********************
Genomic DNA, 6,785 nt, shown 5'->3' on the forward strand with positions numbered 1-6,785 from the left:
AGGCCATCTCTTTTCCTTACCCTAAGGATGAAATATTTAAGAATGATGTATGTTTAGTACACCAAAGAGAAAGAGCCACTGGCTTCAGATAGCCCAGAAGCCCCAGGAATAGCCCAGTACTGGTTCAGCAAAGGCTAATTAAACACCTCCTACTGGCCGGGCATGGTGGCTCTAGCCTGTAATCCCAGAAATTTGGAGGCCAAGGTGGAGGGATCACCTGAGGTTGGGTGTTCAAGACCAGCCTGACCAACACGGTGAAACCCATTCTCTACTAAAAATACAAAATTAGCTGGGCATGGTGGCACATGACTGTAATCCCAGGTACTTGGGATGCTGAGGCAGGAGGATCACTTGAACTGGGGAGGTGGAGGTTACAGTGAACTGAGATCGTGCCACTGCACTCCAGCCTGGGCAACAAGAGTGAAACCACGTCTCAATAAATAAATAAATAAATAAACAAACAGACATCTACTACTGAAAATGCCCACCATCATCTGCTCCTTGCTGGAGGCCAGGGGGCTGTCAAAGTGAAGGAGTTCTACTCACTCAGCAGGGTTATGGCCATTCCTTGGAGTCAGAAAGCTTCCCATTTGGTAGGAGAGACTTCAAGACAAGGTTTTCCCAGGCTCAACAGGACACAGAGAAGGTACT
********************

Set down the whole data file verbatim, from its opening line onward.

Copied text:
Genomic DNA, 6,785 nt, shown 5'->3' on the forward strand with positions numbered 1-6,785 from the left:
AGGCCATCTCTTTTCCTTACCCTAAGGATGAAATATTTAAGAATGATGTATGTTTAGTACACCAAAGAGAAAGAGCCACTGGCTTCAGATAGCCCAGAAGCCCCAGGAATAGCCCAGTACTGGTTCAGCAAAGGCTAATTAAACACCTCCTACTGGCCGGGCATGGTGGCTCTAGCCTGTAATCCCAGAAATTTGGAGGCCAAGGTGGAGGGATCACCTGAGGTTGGGTGTTCAAGACCAGCCTGACCAACACGGTGAAACCCATTCTCTACTAAAAATACAAAATTAGCTGGGCATGGTGGCACATGACTGTAATCCCAGGTACTTGGGATGCTGAGGCAGGAGGATCACTTGAACTGGGGAGGTGGAGGTTACAGTGAACTGAGATCGTGCCACTGCACTCCAGCCTGGGCAACAAGAGTGAAACCACGTCTCAATAAATAAATAAATAAATAAACAAACAGACATCTACTACTGAAAATGCCCACCATCATCTGCTCCTTGCTGGAGGCCAGGGGGCTGTCAAAGTGAAGGAGTTCTACTCACTCAGCAGGGTTATGGCCATTCCTTGGAGTCAGAAAGCTTCCCATTTGGTAGGAGAGACTTCAAGACAAGGTTTTCCCAGGCTCAACAGGACACAGAGAAGGTACT